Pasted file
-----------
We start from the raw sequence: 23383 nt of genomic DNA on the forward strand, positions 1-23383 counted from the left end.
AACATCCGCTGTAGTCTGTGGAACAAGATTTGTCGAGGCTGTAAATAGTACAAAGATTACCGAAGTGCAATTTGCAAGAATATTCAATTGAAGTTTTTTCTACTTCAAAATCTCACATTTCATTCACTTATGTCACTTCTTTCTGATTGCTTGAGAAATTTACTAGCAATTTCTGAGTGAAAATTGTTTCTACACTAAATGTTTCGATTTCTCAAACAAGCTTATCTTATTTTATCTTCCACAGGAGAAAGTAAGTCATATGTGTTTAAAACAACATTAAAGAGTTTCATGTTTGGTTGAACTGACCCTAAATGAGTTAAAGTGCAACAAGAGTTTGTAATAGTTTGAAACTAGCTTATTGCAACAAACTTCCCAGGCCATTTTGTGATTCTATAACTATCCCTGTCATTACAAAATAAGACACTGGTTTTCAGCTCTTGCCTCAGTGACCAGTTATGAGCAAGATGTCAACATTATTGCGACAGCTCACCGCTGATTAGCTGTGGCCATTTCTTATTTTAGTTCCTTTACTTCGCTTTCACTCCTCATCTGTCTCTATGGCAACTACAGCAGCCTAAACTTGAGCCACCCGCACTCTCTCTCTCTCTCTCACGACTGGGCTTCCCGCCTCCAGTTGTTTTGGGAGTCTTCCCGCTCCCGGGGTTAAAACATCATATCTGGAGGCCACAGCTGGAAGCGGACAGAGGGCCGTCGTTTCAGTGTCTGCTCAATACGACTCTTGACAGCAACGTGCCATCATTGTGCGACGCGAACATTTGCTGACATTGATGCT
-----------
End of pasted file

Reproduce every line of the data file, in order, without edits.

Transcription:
We start from the raw sequence: 23383 nt of genomic DNA on the forward strand, positions 1-23383 counted from the left end.
AACATCCGCTGTAGTCTGTGGAACAAGATTTGTCGAGGCTGTAAATAGTACAAAGATTACCGAAGTGCAATTTGCAAGAATATTCAATTGAAGTTTTTTCTACTTCAAAATCTCACATTTCATTCACTTATGTCACTTCTTTCTGATTGCTTGAGAAATTTACTAGCAATTTCTGAGTGAAAATTGTTTCTACACTAAATGTTTCGATTTCTCAAACAAGCTTATCTTATTTTATCTTCCACAGGAGAAAGTAAGTCATATGTGTTTAAAACAACATTAAAGAGTTTCATGTTTGGTTGAACTGACCCTAAATGAGTTAAAGTGCAACAAGAGTTTGTAATAGTTTGAAACTAGCTTATTGCAACAAACTTCCCAGGCCATTTTGTGATTCTATAACTATCCCTGTCATTACAAAATAAGACACTGGTTTTCAGCTCTTGCCTCAGTGACCAGTTATGAGCAAGATGTCAACATTATTGCGACAGCTCACCGCTGATTAGCTGTGGCCATTTCTTATTTTAGTTCCTTTACTTCGCTTTCACTCCTCATCTGTCTCTATGGCAACTACAGCAGCCTAAACTTGAGCCACCCGCACTCTCTCTCTCTCTCTCACGACTGGGCTTCCCGCCTCCAGTTGTTTTGGGAGTCTTCCCGCTCCCGGGGTTAAAACATCATATCTGGAGGCCACAGCTGGAAGCGGACAGAGGGCCGTCGTTTCAGTGTCTGCTCAATACGACTCTTGACAGCAACGTGCCATCATTGTGCGACGCGAACATTTGCTGACATTGATGCT